This month I’d like to reprint a couple of articles from April that I was featured in. One is a story from Toronto Star reporter Tony Wong, where he talks about the benefits of buying real estate and quotes Canadian investment guru Don Campbell and myself. If you’d like to read the original article as it appeared in the newspaper, please click here. The second article is a snippet from a much larger cover story that ran in Canadian Business magazine about real estate in Canada.
Article reprinted from Toronto Star: 16 April 2009 (written by Tony Wong)
Despite an economic downturn that has had a dramatic impact on Toronto home sales, broker Paul Anand is busier than ever.
Anand specializes in income properties, homes that have basement or in-law suites that can be rented out.
“I’m swamped. Demand is high for properties that help the owner pay the mortgage, especially during these times,” says Anand.
With stock markets tanking and real estate prices forecast to decline further, real estate investors are seeking properties that help to pad the bottom line. That’s if you can get them to invest at all.
Should you park the money in mutual funds, or put it in real estate? “It’s the perennial question that everyone seems to be asking,” says Don Campbell, the Vancouver-based author of Real Estate Investing in Canada. “The dilemma is even bigger because none of them look great on paper.”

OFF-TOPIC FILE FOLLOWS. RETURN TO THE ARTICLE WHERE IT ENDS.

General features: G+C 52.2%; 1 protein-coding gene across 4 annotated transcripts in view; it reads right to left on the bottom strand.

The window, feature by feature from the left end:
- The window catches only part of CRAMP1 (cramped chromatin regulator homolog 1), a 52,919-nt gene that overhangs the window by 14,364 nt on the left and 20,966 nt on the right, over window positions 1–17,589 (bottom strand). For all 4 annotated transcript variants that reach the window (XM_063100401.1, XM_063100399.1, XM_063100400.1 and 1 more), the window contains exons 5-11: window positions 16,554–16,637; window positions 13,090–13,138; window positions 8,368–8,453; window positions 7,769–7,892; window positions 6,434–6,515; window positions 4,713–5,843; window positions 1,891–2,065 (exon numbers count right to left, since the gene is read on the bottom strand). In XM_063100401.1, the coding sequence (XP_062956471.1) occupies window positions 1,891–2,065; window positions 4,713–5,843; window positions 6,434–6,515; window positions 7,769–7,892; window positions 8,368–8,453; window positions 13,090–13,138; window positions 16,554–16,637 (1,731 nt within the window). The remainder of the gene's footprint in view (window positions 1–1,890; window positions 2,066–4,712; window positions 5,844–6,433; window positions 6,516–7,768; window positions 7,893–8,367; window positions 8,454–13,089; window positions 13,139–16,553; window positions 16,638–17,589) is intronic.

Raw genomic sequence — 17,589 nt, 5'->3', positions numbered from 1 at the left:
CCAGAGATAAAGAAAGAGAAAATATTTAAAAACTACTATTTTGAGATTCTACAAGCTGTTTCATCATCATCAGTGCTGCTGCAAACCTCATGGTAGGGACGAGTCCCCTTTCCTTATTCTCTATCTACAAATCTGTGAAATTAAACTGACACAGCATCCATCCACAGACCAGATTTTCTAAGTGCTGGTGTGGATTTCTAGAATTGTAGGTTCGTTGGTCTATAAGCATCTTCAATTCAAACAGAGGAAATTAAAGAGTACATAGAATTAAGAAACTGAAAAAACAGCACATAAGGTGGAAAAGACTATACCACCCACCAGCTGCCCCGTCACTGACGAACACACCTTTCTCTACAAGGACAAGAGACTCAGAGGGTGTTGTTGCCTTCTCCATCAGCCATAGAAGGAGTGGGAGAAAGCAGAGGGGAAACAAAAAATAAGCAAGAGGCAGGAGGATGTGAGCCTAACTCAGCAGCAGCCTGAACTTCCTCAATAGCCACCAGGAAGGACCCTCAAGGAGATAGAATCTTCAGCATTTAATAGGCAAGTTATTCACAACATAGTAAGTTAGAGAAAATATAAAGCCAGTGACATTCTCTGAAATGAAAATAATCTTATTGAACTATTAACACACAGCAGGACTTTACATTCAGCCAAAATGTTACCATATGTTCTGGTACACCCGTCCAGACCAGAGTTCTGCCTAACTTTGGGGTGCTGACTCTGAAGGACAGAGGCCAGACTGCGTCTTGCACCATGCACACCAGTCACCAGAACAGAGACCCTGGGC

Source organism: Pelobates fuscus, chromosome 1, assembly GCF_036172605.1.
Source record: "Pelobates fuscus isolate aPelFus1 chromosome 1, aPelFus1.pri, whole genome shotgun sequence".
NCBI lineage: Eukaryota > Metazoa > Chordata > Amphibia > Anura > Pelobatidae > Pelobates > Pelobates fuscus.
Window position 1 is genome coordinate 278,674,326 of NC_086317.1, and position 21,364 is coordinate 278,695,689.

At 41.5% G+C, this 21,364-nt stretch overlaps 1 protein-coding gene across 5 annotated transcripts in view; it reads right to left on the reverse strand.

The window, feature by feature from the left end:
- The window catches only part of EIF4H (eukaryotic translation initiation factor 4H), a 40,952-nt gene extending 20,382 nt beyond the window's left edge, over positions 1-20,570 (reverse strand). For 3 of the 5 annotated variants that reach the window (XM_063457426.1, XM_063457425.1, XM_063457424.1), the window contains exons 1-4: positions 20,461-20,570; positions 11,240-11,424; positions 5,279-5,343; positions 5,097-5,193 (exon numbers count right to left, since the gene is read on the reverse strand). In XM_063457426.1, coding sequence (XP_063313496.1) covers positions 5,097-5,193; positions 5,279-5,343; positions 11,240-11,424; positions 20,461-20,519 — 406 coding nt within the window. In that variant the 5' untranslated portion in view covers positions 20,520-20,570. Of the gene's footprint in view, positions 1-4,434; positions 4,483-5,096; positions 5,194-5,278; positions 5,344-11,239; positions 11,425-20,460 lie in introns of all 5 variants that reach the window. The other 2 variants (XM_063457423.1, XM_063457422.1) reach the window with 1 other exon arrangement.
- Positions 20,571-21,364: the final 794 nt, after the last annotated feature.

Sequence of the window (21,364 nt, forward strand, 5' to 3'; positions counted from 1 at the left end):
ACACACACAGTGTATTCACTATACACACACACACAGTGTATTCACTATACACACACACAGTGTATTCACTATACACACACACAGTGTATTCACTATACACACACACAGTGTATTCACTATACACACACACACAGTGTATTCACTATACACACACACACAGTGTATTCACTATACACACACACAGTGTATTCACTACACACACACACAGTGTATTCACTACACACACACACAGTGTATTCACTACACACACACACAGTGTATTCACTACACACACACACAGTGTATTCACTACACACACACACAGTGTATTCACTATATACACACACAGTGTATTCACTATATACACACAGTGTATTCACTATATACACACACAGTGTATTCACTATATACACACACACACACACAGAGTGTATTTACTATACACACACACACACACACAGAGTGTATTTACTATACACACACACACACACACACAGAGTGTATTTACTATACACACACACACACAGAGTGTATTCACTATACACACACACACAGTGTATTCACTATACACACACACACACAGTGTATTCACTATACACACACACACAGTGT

The short answer, says Campbell, is to figure out your time horizon.
“If you have a very short term, real estate is not a get-rich-quick scheme, but if you have five years and more, then well-selected properties will be a good fit,” says Campbell.
“The problem is, people watch television and figure they can flip a house in half an hour – because that’s how long the show is – and get into all kinds of trouble.”
In previous recessions, such as 1980 and 1989, when prices peaked, investors panicked, says Campbell.
“The economic world was over, everyone said don’t buy real estate, but if you bought after the peak, then you came out looking like a genius,” he says.
Of course, timing can be a perilous thing: Those who bought at the peak in 1989 still haven’t recovered their money two decades later if you factor in inflation.
“I figured it was the beginning of the end for this cycle when people started lining up for condos on Bloor St. The only time I line up and wear a wrist band is for U2 tickets,” says Campbell.
He owns more than 200 properties with his wife Connie, and is looking at buying more properties across Canada.
The trick is to buy properties that will give you a yield – essentially a return on your money after all taxes, mortgage and expenses are factored in.